Garvald | Healthcare

In general, matters concerned with health are no different in this parish from the county as a whole. The parish is part of the area accepted by the Haddington medical practices. For most of the time the practice headed by Dr Robarts operated from Church Street and he came out to the village to visit his patients.

After the introduction of the National Health Service, the patients were allocated to the doctors in the practice alphabetically. Since my surname began with A, I was given a different doctor from those further down the alphabet.

When necessary the district nurses and midwives came to the village regularly. The babies were born in the Vert Memorial Hospital, until it closed. Patients needing to be hospitalised were sent to the appropriate place. For example, one woman was a long-term patient at East Fortune, which was a complicated journey for her family visiting her; but there was a special bus from Haddington. In the earlier years far fewer people were sent to Edinburgh for treatment. In the later years more people needing specialist treatment were sent to the Edinburgh hospitals. The ambulance called for day patients and the only disadvantage was that Garvald was at the end of the line and the ambulance could zig-zag across the county bringing the patients home!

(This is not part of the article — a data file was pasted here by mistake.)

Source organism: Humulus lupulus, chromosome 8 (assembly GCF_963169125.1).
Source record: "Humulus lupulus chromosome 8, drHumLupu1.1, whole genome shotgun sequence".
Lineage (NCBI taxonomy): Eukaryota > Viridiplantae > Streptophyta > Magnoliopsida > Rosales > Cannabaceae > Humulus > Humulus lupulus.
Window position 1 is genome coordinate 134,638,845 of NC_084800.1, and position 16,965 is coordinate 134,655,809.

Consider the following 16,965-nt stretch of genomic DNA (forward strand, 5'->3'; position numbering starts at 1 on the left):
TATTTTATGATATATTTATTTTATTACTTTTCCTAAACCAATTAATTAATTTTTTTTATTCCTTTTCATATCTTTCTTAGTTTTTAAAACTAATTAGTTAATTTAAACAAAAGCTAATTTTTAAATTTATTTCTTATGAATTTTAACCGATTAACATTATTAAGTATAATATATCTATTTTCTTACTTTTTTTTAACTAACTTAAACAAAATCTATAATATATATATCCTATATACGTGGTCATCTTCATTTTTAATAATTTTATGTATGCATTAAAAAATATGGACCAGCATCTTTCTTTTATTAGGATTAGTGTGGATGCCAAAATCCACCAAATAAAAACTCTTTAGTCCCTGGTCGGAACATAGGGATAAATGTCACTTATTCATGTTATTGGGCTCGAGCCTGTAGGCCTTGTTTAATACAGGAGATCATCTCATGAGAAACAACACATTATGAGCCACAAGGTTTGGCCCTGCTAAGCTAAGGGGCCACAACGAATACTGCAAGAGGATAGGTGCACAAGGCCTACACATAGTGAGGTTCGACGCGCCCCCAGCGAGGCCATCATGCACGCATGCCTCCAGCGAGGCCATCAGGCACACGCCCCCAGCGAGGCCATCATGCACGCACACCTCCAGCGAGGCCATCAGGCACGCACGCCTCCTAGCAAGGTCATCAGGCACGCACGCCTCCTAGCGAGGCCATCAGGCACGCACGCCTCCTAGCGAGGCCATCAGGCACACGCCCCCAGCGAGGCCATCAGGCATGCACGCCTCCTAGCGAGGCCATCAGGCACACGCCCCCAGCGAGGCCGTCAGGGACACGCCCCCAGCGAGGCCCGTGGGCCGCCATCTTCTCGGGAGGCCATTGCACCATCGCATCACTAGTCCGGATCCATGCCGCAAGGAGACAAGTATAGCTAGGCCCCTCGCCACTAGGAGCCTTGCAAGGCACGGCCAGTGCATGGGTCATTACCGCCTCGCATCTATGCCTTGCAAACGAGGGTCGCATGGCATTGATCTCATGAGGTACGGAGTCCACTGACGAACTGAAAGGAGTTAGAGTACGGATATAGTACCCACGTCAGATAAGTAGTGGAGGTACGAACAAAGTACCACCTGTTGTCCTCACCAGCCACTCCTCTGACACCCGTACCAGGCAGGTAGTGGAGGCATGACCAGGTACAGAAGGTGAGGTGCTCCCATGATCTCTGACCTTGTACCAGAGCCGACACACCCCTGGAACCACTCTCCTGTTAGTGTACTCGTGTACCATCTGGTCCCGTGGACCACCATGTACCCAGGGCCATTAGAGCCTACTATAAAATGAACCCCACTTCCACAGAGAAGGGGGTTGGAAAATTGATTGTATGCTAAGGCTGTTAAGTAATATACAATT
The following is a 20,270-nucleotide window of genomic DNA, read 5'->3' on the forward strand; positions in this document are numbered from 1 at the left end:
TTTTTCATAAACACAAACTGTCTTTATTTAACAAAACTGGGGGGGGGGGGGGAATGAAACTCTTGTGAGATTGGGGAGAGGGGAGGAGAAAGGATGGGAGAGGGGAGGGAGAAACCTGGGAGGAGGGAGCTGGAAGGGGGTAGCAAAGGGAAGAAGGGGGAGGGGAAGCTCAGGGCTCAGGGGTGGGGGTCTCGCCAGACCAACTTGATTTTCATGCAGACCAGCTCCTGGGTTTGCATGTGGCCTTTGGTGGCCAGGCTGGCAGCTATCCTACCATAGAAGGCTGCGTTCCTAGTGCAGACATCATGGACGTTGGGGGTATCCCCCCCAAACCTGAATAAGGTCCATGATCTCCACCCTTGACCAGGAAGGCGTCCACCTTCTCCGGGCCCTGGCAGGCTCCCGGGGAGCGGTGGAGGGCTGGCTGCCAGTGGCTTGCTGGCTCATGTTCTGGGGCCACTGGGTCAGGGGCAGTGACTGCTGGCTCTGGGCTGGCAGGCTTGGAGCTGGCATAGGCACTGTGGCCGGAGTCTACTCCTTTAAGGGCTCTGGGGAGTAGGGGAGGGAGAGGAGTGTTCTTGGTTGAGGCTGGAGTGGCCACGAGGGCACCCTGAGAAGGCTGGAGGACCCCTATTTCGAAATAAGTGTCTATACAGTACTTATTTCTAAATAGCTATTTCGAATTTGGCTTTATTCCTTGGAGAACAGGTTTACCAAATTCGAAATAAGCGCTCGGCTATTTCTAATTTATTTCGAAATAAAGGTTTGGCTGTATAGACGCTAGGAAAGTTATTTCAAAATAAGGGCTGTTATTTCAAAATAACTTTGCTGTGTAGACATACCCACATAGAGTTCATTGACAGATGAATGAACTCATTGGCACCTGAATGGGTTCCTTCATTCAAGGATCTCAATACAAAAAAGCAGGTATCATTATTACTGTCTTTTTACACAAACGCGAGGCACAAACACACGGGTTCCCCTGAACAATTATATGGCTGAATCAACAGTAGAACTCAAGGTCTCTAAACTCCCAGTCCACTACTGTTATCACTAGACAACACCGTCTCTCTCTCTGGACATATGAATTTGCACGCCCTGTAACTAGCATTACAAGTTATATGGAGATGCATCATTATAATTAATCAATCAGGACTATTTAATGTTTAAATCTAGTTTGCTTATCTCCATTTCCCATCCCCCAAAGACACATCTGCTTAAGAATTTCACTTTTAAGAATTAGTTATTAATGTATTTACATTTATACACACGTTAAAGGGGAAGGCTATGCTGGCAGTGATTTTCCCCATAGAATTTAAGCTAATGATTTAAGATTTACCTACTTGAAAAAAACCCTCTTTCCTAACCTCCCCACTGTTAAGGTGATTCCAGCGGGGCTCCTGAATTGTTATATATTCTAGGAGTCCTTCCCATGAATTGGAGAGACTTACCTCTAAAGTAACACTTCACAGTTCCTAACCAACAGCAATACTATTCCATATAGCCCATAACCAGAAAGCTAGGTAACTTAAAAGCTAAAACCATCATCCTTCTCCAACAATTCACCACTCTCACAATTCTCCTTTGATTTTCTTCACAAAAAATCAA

Reports that the overhead power lines to be built across the county from Torness were a danger to health may or may not have been true; but the local community council and the Abbot of Nunraw protested volubly when the projected line appeared to be immediately over the new monastery buildings and the line of pylons was eventually built further south in the hills.

In the 1970s an elderly woman in one of the council houses was registered as blind. The council took this into account when the cottages were being updated. She was given all-electric heating and a shower instead of a bath. For most of the period there were people in the village who qualified for ‘meals on wheels’. Two mornings a week volunteer drivers brought the meals, which had been prepared in the primary school kitchen at Gifford. Meantime a much more active OAP who lived in the village took part in the scheme in Haddington taking her turn, once a week, to distribute meals to the elderly in the Nungate.